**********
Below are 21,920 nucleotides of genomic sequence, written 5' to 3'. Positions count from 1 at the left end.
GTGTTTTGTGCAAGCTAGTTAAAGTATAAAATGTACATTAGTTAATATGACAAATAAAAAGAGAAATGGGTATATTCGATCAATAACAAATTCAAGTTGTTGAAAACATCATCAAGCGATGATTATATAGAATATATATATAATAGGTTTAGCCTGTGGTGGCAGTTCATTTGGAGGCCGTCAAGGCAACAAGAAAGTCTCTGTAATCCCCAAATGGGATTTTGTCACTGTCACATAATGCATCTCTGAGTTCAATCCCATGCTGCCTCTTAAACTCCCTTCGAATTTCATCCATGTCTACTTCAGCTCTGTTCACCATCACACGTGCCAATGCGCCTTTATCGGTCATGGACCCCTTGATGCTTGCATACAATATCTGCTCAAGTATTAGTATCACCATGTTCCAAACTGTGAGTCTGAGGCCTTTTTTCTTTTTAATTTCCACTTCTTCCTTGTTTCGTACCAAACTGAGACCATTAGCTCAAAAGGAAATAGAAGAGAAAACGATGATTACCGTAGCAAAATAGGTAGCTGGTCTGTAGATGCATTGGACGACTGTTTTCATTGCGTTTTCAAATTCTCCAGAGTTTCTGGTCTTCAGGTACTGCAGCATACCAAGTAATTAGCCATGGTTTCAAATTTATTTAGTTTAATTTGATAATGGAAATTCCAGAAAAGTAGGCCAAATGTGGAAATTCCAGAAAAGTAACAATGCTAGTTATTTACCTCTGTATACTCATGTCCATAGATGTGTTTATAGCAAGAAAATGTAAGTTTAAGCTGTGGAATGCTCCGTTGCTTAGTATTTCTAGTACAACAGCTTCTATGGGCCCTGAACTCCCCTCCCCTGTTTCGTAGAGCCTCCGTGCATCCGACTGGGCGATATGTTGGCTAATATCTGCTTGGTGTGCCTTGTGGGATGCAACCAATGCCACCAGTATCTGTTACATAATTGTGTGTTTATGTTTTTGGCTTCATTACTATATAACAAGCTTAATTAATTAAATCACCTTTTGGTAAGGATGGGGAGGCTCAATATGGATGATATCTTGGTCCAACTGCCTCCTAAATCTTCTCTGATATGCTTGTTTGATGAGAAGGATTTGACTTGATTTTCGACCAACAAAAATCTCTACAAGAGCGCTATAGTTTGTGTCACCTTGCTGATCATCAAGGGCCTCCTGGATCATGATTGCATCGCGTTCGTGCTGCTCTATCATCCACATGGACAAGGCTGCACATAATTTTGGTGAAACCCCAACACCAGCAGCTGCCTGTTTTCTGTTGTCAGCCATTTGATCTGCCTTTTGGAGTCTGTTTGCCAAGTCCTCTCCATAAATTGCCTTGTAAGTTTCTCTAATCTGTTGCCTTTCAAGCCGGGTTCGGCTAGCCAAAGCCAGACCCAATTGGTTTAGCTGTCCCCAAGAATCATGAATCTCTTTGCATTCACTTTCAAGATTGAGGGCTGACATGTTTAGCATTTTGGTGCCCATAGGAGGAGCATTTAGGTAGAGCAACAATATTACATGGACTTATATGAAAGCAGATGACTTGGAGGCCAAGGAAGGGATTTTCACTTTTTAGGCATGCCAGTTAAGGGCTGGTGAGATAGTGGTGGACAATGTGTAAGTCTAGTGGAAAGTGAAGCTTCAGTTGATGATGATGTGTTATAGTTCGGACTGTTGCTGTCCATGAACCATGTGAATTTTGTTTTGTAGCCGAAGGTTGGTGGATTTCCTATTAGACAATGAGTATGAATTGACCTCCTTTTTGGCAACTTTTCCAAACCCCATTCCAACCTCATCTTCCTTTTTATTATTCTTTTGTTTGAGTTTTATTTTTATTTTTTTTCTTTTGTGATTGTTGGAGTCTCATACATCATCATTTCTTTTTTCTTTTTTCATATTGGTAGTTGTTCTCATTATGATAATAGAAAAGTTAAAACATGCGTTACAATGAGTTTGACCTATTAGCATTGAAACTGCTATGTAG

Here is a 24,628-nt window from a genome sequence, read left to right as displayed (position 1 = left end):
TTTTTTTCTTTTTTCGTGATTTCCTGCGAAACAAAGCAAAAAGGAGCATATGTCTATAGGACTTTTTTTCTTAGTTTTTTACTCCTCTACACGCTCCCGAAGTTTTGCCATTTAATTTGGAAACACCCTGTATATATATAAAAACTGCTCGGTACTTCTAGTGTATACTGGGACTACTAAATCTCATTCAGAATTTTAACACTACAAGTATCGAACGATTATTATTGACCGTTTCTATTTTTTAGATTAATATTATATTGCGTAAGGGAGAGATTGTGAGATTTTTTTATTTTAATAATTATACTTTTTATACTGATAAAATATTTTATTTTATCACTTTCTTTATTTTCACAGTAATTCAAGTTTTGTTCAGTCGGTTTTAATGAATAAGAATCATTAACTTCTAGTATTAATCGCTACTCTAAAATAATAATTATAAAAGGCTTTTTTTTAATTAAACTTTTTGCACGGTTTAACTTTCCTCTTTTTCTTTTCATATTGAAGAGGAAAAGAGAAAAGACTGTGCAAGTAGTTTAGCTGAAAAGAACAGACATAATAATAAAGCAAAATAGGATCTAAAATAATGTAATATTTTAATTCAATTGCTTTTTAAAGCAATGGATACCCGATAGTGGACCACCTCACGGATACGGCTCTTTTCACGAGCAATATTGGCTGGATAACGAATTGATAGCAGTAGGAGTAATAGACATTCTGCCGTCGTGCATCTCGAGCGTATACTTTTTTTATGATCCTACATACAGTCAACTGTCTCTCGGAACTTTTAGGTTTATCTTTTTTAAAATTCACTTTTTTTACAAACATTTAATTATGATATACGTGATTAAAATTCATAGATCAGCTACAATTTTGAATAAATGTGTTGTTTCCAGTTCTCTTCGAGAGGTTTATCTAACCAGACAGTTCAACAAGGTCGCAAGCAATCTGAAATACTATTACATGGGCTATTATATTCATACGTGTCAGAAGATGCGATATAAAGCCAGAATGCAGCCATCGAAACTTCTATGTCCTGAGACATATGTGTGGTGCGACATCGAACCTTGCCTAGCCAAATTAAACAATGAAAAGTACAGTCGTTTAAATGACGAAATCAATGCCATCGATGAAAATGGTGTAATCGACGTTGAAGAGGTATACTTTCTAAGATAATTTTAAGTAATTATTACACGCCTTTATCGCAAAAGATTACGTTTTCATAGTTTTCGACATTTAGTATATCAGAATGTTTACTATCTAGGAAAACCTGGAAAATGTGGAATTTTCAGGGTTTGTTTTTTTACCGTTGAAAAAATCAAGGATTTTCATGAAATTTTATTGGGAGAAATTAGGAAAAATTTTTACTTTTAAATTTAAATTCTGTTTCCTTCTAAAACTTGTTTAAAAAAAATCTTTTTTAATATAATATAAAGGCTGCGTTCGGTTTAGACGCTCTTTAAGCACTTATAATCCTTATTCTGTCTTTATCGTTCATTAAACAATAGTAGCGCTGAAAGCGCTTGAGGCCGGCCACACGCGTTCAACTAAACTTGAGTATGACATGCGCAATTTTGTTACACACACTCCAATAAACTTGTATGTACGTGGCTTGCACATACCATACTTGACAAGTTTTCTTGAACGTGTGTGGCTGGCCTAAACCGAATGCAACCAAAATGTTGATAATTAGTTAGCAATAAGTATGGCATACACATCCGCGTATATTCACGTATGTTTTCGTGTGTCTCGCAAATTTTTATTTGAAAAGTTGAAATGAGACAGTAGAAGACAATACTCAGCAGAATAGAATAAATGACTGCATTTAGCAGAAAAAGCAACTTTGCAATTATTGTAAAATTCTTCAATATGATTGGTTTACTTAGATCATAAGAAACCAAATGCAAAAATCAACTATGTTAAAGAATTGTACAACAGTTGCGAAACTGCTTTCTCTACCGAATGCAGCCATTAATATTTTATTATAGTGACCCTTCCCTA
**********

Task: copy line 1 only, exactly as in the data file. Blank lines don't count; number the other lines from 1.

Below are 21,920 nucleotides of genomic sequence, written 5' to 3'. Positions count from 1 at the left end.